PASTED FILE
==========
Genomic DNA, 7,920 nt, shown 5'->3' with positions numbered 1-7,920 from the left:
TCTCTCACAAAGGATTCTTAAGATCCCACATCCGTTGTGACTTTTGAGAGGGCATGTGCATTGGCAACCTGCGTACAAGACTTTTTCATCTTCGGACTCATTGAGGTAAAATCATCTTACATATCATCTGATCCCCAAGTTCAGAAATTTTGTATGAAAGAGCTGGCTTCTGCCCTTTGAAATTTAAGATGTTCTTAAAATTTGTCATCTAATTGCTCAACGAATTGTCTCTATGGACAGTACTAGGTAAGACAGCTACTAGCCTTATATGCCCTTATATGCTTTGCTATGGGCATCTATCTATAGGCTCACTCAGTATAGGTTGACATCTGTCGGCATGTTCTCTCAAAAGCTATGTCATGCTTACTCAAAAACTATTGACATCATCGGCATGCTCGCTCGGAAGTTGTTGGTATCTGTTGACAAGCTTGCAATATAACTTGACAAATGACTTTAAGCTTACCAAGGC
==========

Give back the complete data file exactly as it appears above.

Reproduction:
Genomic DNA, 7,920 nt, shown 5'->3' with positions numbered 1-7,920 from the left:
TCTCTCACAAAGGATTCTTAAGATCCCACATCCGTTGTGACTTTTGAGAGGGCATGTGCATTGGCAACCTGCGTACAAGACTTTTTCATCTTCGGACTCATTGAGGTAAAATCATCTTACATATCATCTGATCCCCAAGTTCAGAAATTTTGTATGAAAGAGCTGGCTTCTGCCCTTTGAAATTTAAGATGTTCTTAAAATTTGTCATCTAATTGCTCAACGAATTGTCTCTATGGACAGTACTAGGTAAGACAGCTACTAGCCTTATATGCCCTTATATGCTTTGCTATGGGCATCTATCTATAGGCTCACTCAGTATAGGTTGACATCTGTCGGCATGTTCTCTCAAAAGCTATGTCATGCTTACTCAAAAACTATTGACATCATCGGCATGCTCGCTCGGAAGTTGTTGGTATCTGTTGACAAGCTTGCAATATAACTTGACAAATGACTTTAAGCTTACCAAGGC